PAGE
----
The first time I fished Barrington I came back with a donut and was lamenting my experience to a local farmer who I met on my way home. He asked me what colour lure I was using and when I told him, he laughed and said it should be green or nothing. Since then, I’ve mostly used green coloured lures or slight variations and done quite well.
I use my Native Slayer Propel 13 on the river, but I leave the pedals at home and use a paddle. The large boulders which sit in the middle of the river come close to surface and would destroy the propeller. The kayak was very stable, able to cope with the rapids and also had a lot of storage, which is important as you tend to use a lot of gear and need to pack plenty of food and water.
We rented an old Coleman Canoe and though it was heavy and a bit of a nuisance, I could see its value after the first set of rapids. They’re very sturdy and simple – perfect for this type of fishing. It was great to have one angler casting in the front while the other steered into or away from snags.
If you see a snag, give it a go. Even the smallest, half-submerged shrub can hold a fish. Bass seem to favour the slower pools and hold more off the logs than the stones, but don’t go past a snag without trying it out. If you think it looks fishy, it most likely is. Not a lot of people fish Barrington, so many snags remain untouched for months. It pays to try them all.
The Barrington River is about as unforgiving as it gets. Tight snags, rapids and over hanging trees can destroy rod tips, leader and reels. If you tip, your reel and rod have to be able to survive and have to work as well wet as dry. I recommend using a stiff rod with plenty of power in the butt. It doesn’t have to be particularly expensive but should be able to cope with an absolute hammering while still having a bit of finesse for working plastics.
I use a Generation Black Pinster by Daiwa because it’s short at 6’4, so it doesn’t clip as many of the branches. It’s as tough as they come and doesn’t have a lot of bend, so I’m able to engage the fish almost instantly – this is important as they can get back into a snag very quickly. I coupled the rod with a Daiwa Freams 2000, which again, isn’t very expensive but has a smooth drag and can cope with the odd dunking. I use good quality 8lb braid and 10lb fluorocarbon leader.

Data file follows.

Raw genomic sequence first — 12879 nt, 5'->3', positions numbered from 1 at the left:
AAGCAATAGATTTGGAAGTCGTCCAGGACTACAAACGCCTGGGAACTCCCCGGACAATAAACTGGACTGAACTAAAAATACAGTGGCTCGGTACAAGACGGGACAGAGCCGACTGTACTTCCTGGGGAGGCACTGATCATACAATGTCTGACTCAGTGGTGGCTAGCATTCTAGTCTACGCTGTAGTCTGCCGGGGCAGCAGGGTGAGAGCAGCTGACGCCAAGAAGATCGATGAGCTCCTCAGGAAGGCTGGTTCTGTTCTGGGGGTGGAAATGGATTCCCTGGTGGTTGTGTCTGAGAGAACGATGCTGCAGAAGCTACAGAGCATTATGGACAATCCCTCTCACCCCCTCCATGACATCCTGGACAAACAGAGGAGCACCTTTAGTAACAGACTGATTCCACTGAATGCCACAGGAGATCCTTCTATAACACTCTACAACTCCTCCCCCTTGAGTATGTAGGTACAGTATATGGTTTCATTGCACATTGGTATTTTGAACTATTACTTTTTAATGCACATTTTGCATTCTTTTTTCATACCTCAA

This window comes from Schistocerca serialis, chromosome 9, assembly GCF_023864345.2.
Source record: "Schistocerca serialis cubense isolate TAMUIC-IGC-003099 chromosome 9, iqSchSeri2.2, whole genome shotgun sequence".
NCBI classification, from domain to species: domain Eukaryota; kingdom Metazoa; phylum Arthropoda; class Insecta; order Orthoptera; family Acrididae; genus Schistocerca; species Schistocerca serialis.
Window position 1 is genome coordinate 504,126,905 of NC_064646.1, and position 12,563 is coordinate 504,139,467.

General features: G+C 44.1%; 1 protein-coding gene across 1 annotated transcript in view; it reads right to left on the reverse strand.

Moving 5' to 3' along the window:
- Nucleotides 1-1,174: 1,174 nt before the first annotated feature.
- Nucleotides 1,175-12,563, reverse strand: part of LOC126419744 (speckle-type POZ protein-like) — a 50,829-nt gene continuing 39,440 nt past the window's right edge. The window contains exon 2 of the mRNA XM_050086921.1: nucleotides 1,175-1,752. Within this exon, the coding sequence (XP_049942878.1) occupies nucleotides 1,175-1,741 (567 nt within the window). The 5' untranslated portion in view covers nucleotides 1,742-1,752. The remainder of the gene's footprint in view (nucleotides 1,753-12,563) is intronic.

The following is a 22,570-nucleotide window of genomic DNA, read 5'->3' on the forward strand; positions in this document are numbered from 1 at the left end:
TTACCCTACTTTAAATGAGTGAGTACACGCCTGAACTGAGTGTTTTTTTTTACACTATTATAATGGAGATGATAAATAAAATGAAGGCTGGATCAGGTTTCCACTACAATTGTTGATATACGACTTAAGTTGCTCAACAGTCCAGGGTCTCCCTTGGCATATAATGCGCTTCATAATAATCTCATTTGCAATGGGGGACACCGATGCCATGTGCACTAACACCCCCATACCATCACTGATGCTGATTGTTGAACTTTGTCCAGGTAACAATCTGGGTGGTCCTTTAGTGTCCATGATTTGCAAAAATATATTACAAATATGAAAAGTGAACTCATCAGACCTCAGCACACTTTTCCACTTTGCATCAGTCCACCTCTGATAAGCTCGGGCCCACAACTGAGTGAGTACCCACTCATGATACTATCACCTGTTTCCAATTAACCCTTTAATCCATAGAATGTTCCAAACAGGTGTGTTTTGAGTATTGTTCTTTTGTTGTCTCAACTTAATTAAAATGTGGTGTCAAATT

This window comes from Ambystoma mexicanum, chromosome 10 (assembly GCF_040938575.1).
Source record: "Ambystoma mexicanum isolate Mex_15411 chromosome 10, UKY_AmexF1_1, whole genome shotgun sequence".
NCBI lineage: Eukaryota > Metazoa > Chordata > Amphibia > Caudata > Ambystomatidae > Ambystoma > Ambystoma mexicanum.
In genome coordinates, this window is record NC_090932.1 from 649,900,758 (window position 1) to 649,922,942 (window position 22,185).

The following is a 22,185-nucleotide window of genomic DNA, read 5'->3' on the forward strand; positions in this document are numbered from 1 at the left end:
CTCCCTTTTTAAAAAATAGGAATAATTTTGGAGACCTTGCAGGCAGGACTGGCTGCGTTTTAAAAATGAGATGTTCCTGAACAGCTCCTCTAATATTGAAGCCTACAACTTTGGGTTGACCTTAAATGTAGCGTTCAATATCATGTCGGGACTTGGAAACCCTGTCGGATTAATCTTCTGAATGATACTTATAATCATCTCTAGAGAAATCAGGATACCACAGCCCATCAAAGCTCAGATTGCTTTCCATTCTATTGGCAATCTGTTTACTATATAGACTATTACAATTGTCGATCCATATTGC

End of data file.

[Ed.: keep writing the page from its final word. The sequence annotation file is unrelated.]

Bring along a good pair of polaroid sunglasses. The water is crystal clear and with a good set of sunnies, it’s possible to see right down into a snag. The visual aspect of fishing the Barrington is one of the reasons why it’s so amazing. Watching a bass charge from under a log and belt a lure is heart stopping stuff. I use Spotters Grit with penetrator lenses. These are great for low light fishing both at dawn and dusk, right when the bass are usually biting.
Barrington fishes well from November through to February with another flurry again in April. Speaking to some of the locals, it became clear that the really big specimens to 45cm+ are usually caught once the water warms up and the river slows, which is after Christmas. Most of my fish have been taken around these times.
If you’re up for challenge, enjoy fishing in remote locations and are prepared to spend a few days searching for Australia’s best freshwater fighting fish, the Barrington River is for you. I can’t say that it’s easy, but it’s genuinely exciting and the scenery is some of the most beautiful stuff I have come across. This is one of those areas where you take only photos and leave only the wake of water behind you.
A good pair of polaroids is important, especially when fishing dawn and dusk.
A selection of lures with bit of green works well.
The author hooked-up to a solid bass that shook the hooks near the canoe.
A small bass caught using an AC Invader.
A stunning bass as it’s released.
The Barrington is one of the clearest, most picturesque and challenging rivers that the author has come across.
There are plenty of public areas to take a break and cast from the bank.
Tough rods and tougher reels are needed for fishing tight areas.Reads: 366